In a letter sent to membership Thursday, elevenwarriors.com reported, the conference stressed that, if it feels fall sports, including football, can’t be safely contested, they could still be canceled.

“If we determine as a Conference that it is not prudent to compete in the fall of 2020, we will not do so, much like our decision in March 2020 to cancel the Men’s Basketball Tournament in Indianapolis,” the letter states. “Our final decision will be rooted in guidance from medical experts and in consultation with institutional leadership, student-athletes, coaches and appropriate federal, state, and local authorities.”

College Football amidst Coronavirus Pandemic: On this day in CFT history, including a reputed gambler (Tay Bang!) reportedly giving Florida Gator football players discounts on rental cars

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The sports world, including college football, had essentially screeched to a halt in the spring as countries around the world battled the coronavirus pandemic. As such, there was a dearth of college football news as the sport went into a COVID-induced hibernation.  Slowly, though, the game is coming back to life.  Hopefully.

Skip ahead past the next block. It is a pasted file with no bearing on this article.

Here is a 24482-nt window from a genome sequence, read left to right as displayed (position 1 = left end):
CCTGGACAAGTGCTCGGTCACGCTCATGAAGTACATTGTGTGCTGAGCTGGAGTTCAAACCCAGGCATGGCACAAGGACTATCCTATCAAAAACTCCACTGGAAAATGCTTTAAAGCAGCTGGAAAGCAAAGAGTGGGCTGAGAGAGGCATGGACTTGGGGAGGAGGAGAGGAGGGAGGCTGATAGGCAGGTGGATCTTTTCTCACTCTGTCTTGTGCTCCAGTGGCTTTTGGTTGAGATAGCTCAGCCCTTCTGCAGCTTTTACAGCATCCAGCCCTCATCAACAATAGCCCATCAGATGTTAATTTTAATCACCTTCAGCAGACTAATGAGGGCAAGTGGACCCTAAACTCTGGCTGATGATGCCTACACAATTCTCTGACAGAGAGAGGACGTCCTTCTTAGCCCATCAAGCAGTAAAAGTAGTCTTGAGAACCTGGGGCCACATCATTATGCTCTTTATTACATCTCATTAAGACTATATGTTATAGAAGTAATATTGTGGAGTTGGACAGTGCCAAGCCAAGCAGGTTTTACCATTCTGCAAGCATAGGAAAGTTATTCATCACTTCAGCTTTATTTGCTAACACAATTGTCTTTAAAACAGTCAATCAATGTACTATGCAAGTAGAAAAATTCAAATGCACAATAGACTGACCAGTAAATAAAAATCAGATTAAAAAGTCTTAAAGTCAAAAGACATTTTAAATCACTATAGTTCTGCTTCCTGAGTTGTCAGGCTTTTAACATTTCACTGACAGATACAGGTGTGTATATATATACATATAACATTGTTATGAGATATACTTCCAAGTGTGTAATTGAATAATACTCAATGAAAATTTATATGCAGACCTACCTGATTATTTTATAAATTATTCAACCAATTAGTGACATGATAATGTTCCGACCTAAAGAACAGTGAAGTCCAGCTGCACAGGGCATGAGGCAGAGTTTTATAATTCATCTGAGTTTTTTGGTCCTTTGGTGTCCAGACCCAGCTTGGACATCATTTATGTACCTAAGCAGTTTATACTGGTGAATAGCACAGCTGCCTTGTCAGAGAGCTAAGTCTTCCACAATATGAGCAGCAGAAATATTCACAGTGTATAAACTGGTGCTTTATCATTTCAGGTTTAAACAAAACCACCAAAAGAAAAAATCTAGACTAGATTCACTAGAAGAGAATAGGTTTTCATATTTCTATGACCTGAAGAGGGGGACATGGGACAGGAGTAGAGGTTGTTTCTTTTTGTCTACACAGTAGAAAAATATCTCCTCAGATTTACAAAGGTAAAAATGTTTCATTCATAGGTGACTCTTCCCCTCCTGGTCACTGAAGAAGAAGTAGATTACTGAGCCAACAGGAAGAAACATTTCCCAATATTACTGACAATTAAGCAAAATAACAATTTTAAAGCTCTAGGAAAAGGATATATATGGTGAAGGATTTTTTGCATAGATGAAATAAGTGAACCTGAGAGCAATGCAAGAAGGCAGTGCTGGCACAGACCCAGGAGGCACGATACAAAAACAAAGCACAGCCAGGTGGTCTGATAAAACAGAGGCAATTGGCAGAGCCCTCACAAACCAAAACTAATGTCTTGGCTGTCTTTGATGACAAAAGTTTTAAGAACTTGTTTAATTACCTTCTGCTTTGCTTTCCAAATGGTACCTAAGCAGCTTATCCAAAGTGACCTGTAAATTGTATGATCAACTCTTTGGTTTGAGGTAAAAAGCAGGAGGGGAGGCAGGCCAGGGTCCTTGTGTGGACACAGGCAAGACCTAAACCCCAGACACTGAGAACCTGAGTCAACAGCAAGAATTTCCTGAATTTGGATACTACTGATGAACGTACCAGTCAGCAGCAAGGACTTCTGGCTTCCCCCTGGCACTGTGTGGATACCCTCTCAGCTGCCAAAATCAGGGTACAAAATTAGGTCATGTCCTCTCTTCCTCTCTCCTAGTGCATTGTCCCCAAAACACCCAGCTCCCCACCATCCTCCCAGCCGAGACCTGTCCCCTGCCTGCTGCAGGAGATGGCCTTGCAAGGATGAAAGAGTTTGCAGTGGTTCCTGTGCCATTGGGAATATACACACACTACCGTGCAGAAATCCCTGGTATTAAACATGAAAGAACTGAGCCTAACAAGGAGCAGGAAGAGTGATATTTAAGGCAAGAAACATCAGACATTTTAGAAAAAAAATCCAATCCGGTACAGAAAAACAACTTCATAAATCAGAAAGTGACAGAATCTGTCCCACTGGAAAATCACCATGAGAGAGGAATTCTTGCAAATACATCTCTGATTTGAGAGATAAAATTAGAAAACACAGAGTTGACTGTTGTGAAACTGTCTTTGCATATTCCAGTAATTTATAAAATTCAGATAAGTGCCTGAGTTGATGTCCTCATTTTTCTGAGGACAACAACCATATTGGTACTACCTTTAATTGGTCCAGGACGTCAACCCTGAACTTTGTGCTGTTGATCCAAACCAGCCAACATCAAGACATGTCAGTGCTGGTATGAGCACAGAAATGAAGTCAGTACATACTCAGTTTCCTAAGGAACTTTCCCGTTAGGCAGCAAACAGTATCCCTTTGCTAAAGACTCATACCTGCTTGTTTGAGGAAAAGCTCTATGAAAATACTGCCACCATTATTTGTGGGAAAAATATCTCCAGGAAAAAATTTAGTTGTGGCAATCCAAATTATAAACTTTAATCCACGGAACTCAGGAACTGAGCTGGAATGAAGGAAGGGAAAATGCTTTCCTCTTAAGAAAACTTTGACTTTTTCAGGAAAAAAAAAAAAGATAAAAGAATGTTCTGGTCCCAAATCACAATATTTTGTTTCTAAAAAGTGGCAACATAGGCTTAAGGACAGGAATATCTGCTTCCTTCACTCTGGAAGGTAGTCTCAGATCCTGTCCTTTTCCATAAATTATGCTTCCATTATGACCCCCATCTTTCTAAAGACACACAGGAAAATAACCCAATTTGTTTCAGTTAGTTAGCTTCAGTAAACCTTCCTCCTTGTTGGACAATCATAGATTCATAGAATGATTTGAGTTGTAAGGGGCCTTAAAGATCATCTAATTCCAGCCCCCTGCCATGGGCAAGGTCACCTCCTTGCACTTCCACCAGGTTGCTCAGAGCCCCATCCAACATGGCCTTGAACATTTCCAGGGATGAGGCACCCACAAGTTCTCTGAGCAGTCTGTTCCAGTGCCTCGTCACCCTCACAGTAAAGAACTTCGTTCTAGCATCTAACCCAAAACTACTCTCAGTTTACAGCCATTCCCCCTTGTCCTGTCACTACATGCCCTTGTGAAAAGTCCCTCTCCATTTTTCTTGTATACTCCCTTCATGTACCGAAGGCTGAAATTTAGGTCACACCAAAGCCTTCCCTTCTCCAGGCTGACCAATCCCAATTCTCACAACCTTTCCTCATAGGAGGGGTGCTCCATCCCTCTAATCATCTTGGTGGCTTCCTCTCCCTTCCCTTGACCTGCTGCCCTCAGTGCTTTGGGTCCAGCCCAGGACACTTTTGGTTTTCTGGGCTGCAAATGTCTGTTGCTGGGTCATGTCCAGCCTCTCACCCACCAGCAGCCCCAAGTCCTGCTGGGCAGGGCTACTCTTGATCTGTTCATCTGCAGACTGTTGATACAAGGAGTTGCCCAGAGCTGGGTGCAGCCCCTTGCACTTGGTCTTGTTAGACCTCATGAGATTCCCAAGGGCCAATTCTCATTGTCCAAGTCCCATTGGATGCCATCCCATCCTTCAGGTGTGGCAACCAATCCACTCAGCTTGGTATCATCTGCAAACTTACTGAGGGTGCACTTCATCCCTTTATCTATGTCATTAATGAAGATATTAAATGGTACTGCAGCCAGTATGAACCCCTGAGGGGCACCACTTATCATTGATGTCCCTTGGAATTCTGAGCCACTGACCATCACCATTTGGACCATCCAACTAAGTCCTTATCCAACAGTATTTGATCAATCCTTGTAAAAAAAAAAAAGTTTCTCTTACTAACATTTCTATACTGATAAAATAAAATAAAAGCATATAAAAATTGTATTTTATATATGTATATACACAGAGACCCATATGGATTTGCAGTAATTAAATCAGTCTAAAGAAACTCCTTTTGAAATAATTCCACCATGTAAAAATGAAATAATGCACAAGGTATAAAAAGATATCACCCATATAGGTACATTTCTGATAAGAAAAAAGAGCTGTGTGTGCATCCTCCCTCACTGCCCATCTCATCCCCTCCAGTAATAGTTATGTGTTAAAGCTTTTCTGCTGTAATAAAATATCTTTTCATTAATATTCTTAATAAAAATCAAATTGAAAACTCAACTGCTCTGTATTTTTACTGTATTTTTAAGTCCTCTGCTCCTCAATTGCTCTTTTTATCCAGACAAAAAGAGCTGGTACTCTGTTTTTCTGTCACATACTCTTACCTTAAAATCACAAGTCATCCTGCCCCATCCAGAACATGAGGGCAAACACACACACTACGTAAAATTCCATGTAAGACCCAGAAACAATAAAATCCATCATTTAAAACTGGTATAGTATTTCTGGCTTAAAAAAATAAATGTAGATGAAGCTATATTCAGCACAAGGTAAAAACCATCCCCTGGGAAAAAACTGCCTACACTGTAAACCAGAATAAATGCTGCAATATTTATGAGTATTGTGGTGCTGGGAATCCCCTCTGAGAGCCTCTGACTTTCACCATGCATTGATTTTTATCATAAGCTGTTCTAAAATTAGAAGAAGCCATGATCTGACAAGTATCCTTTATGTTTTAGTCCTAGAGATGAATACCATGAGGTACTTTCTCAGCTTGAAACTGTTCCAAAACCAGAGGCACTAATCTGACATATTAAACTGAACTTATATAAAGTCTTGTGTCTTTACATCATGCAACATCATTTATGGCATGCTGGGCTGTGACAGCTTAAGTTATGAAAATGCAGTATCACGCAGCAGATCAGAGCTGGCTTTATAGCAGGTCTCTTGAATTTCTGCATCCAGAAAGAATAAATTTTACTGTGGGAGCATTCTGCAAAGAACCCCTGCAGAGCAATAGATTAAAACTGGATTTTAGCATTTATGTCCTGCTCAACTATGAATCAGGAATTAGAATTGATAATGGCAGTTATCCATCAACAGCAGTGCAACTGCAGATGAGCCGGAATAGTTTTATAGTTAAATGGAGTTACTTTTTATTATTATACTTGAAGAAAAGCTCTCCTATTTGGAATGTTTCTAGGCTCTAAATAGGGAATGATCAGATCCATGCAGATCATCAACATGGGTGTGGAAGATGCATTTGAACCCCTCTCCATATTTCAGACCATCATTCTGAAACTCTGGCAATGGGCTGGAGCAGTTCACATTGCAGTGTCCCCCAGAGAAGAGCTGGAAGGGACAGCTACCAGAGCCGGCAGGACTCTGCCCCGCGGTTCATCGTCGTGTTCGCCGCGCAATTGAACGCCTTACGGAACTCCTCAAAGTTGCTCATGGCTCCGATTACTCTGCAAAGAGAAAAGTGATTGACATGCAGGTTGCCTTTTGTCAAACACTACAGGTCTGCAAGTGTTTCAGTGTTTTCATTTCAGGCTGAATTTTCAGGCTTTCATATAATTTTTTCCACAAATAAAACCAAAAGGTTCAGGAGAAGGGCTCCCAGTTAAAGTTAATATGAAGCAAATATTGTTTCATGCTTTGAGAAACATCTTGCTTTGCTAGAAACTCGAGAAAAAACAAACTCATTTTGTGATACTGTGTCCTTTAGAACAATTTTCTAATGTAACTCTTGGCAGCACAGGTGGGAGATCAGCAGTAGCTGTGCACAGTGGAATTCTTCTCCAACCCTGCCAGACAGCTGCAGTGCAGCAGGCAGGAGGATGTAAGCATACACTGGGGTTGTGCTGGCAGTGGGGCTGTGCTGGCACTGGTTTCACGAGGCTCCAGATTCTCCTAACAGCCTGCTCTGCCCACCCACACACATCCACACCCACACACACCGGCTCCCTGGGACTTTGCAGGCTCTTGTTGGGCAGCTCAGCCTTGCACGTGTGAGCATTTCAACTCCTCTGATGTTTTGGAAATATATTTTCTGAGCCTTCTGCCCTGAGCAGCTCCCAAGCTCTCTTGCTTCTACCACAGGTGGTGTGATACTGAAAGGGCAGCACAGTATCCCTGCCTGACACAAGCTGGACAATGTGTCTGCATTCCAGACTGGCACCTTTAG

That being said, we thought it might be fun to go back through the CollegeFootballTalk archives that stretch back to 2009 and take a peek at what transpired in the sport on this date.

So, without further ado — ok, one further ado — here’s what happened in college football on July 31, by way of our team of CFT writers both past and present.

(P.S.: If any of our readers have ideas on posts they’d like to read during this college football down-time, leave your suggestions in the comments section.  Mailbag, maybe?)

2018

THE HEADLINE: Reputed gambler reportedly gave Florida Gator football players discounts on rental cars
THE SYNOPSIS: This bizarre situation involved the gambler, nicknamed “Tay Bang,” who was also an employee at Enterprise Rent-A-Car.  No NCAA issues arose from the allegations.

2017

THE HEADLINE: UCF K Donald De La Haye leaves team after refusing to demonetize YouTube channel
THE SYNOPSIS: Kudos, NCAA!  You continue to rock!!! In the coming months, what De La Haye should’ve been allowed to then will be permissible.

2016

THE HEADLINE: BAC for arrested Alabama OL Alphonse Taylor was a Blutarsky